The quotes often avoid key details about the studies which results in misleading the reader.. for example, the studies on cloth masks were often compared to surgical masks, but you couldn’t tell that from the quotes. So reading these quotes you might assume they were comparing to not wearing masks at all, which changes the conclusion from “surgical masks work better than cloth masks” (what the studies actually showed) to “cloth masks don’t work” (what this post seems to be trying to imply). This is obviously very misleading, and most people would only catch it if they went and looked up the studies. Additionally, some of the quotes feel cherry-picked to reveal a specific point of view and don’t really reflect the conclusion of the authors of the studies. A lot of the studies are about influenza/common cold, but the way they’re presented makes it seem like these results should apply to SARS-CoV-2, which isn’t an accurate assumption (why? There’s probably many reasons, but a major one is SARS-CoV-2 is way more infectious than the seasonal flu). The random inclusion of a respiratory acidosis definition is just silly — thrown in there with all these quotes from studies, it would make many readers think there was a study that had shown respiratory acidosis was associated with mask use (which is a myth that has been circulating), when in fact this had absolutely nothing to do with masks. All together, this feels like it was put together by someone who was trying to convince people masks aren’t safe/don’t work against SARS-CoV-2 in spite of the evidence, not because of it. It is an important reminder that you can’t trust something just because it has lots of citations.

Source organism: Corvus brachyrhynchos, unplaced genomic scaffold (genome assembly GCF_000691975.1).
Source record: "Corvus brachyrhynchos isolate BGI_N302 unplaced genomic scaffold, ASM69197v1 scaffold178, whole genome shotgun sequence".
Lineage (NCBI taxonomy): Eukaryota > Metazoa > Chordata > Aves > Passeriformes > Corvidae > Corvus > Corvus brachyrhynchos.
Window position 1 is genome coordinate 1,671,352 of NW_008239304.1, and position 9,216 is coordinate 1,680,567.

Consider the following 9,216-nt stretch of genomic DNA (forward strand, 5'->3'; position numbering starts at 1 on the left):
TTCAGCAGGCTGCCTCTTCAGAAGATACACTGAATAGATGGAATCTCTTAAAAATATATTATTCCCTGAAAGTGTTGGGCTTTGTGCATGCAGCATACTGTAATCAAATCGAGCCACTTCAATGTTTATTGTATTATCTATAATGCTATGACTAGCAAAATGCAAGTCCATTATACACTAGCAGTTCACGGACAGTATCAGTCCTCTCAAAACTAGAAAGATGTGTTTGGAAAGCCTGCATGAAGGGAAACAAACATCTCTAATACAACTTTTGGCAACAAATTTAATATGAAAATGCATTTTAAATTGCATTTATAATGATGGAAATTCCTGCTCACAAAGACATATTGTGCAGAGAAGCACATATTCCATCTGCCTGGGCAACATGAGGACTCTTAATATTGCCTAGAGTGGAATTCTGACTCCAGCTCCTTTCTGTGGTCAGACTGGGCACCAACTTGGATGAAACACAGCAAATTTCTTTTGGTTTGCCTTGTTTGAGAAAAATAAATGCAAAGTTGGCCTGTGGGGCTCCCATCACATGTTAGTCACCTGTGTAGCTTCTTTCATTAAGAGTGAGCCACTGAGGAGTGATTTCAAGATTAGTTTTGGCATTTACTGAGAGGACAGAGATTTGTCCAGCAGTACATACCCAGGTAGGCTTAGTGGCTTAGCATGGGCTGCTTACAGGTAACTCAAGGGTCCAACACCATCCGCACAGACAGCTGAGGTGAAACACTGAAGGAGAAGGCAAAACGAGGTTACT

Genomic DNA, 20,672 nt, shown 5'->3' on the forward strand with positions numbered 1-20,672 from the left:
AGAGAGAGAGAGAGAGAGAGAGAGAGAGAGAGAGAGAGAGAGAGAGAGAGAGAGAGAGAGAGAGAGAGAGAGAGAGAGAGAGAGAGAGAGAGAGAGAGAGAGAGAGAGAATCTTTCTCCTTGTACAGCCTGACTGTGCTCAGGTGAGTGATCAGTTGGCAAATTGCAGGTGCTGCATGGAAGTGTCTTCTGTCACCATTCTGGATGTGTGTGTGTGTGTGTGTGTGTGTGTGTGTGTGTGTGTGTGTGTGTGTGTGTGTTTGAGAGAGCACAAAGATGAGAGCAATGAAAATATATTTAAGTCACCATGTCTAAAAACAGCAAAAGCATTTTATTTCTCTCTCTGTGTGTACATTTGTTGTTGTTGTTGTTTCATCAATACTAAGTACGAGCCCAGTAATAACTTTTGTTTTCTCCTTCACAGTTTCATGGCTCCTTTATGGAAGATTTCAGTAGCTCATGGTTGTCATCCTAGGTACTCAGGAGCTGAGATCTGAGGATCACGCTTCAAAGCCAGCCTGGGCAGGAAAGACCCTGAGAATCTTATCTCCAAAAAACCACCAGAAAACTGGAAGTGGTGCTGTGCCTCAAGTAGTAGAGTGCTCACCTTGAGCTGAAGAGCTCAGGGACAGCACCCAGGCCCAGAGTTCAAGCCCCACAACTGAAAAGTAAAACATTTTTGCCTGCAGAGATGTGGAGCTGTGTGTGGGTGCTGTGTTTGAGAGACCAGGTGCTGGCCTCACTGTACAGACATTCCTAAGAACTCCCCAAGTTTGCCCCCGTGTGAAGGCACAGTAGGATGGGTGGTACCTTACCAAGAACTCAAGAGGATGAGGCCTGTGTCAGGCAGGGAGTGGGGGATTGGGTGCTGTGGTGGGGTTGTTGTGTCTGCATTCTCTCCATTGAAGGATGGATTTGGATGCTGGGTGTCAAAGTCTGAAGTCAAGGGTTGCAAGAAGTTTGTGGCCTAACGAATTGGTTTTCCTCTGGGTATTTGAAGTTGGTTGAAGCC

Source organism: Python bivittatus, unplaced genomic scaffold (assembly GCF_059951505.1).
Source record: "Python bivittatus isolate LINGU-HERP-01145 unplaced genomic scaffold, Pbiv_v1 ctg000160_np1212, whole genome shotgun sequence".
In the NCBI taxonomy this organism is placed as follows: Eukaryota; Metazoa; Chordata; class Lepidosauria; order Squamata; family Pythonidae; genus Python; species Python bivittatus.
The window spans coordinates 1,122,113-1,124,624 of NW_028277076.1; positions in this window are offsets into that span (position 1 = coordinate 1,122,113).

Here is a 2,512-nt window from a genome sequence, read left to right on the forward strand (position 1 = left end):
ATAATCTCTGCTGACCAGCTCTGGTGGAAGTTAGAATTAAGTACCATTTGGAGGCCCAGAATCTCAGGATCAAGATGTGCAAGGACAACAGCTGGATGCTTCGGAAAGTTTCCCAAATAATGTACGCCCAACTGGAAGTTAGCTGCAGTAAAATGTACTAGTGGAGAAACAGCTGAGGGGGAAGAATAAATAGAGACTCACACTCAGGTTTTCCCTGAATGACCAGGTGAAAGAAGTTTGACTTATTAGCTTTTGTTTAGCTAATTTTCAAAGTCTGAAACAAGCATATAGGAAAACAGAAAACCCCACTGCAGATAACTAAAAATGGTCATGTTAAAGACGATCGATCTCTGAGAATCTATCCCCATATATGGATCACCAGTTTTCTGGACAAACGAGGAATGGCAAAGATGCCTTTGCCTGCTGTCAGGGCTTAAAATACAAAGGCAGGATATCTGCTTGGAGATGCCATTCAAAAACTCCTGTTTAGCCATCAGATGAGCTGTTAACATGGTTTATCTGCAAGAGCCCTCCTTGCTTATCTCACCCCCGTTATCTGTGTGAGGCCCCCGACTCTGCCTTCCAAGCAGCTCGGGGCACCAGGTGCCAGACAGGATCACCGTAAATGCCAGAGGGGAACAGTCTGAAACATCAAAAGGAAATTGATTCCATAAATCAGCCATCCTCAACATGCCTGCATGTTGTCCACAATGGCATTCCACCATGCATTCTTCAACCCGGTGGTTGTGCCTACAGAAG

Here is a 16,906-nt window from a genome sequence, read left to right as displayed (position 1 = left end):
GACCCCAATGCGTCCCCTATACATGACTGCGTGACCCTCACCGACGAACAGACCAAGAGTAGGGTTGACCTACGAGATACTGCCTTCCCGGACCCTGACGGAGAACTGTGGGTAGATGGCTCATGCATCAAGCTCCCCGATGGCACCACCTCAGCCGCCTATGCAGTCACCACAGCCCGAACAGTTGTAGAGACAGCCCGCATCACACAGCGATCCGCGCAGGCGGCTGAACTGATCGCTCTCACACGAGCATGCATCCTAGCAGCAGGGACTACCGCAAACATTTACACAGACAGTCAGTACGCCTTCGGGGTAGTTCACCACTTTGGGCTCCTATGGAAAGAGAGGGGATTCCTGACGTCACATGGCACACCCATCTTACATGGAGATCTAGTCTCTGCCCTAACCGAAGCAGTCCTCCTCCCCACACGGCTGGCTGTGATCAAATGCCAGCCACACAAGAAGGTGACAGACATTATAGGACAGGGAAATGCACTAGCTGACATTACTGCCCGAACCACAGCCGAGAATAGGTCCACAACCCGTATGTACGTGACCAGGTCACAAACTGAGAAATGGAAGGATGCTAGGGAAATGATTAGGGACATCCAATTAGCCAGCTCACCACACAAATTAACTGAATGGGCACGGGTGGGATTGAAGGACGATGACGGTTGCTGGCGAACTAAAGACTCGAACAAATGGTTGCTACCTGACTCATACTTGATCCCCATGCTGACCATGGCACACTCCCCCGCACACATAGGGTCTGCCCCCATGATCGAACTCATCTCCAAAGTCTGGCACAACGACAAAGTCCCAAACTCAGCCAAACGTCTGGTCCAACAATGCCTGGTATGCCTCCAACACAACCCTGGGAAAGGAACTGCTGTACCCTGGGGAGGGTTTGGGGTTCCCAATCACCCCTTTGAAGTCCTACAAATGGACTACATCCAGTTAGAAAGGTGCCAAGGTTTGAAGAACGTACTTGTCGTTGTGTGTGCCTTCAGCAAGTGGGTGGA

Are masks effective in slowing the transmission of SARS-CoV-2?

None of these studies actually looked at the effectiveness of masks for SARS-CoV-2 (except the retracted one, which is useless) — are there studies indicating that masks do protect against SARS-CoV-2 transmission? Yes, check out this meta-analysis of SARS-CoV-2, SARS, and MERS studies and this summary about cloth masks (note the study being asked about at the beginning of this summary is the problematic study from quote #9).

Why were we told not to wear masks at the beginning of the pandemic?

So if masks work against SARS-CoV-2, why were they not recommended for everyone at the beginning of the pandemic in the US? (They were recommended for healthcare workers and those who were showing symptoms). While I was not involved in making these recommendations (of course), here is my best guess. At the beginning of the pandemic, we were in the following situation: 1. we didn’t understand the virus, 2. we thought that the prevalence of COVID-19 in the US was quite low, 3. we didn’t have strong evidence that people could be infected without showing symptoms and 4. people were freaking out and panic-buying toilet paper. From that perspective, the risk of telling “healthy” people (people who weren’t showing symptoms) to wear masks outweighed the benefit… we weren’t sure how much it would help (we didn’t know so many “healthy” people were actually infected), and it would likely deplete mask supplies for healthcare workers if everyone started panic-buying N95s. Some argue that we should have told everyone to wear cloth masks back then as to not confuse everyone about the effectiveness of masks; in retrospect I think that would have been a good idea. Now, our situation is different: 1. we have data to show that wearing masks helps slow transmission, 2. the prevalence of COVID-19 in the US is way, way higher than it was in March (and we know a lot of cases are going undetected), 3. we know that many people are infectious without showing symptoms (meaning they can spread it when they think they are healthy), 4. we’re not as concerned about people panic-buying all the N95 masks, and 5. many places are trying to re-open, so masks provide a way to lower the rate of transmission without resorting to a full shutdown again. Given these changes, it makes sense for everyone to wear masks when around others, even if they aren’t showing symptoms, because they may be infected without knowing it.